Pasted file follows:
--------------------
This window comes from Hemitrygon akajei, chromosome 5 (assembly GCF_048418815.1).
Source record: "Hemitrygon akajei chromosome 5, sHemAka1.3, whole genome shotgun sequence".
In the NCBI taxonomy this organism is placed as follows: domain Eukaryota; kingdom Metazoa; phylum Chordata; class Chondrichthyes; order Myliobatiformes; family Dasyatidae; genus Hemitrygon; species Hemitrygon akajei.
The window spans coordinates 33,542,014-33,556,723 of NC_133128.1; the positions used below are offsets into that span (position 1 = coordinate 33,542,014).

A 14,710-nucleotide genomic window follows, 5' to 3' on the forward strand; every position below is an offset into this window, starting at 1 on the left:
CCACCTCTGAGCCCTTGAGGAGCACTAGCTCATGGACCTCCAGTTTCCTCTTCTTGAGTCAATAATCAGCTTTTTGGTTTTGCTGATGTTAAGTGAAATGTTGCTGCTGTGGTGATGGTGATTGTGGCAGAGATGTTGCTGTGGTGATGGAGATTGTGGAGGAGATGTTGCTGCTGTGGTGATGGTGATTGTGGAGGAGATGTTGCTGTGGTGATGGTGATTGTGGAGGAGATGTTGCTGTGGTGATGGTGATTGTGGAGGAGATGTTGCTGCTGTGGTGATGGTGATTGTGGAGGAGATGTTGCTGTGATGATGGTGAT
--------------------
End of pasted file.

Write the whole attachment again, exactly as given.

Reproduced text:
This window comes from Hemitrygon akajei, chromosome 5 (assembly GCF_048418815.1).
Source record: "Hemitrygon akajei chromosome 5, sHemAka1.3, whole genome shotgun sequence".
In the NCBI taxonomy this organism is placed as follows: domain Eukaryota; kingdom Metazoa; phylum Chordata; class Chondrichthyes; order Myliobatiformes; family Dasyatidae; genus Hemitrygon; species Hemitrygon akajei.
The window spans coordinates 33,542,014-33,556,723 of NC_133128.1; the positions used below are offsets into that span (position 1 = coordinate 33,542,014).

A 14,710-nucleotide genomic window follows, 5' to 3' on the forward strand; every position below is an offset into this window, starting at 1 on the left:
CCACCTCTGAGCCCTTGAGGAGCACTAGCTCATGGACCTCCAGTTTCCTCTTCTTGAGTCAATAATCAGCTTTTTGGTTTTGCTGATGTTAAGTGAAATGTTGCTGCTGTGGTGATGGTGATTGTGGCAGAGATGTTGCTGTGGTGATGGAGATTGTGGAGGAGATGTTGCTGCTGTGGTGATGGTGATTGTGGAGGAGATGTTGCTGTGGTGATGGTGATTGTGGAGGAGATGTTGCTGTGGTGATGGTGATTGTGGAGGAGATGTTGCTGCTGTGGTGATGGTGATTGTGGAGGAGATGTTGCTGTGATGATGGTGAT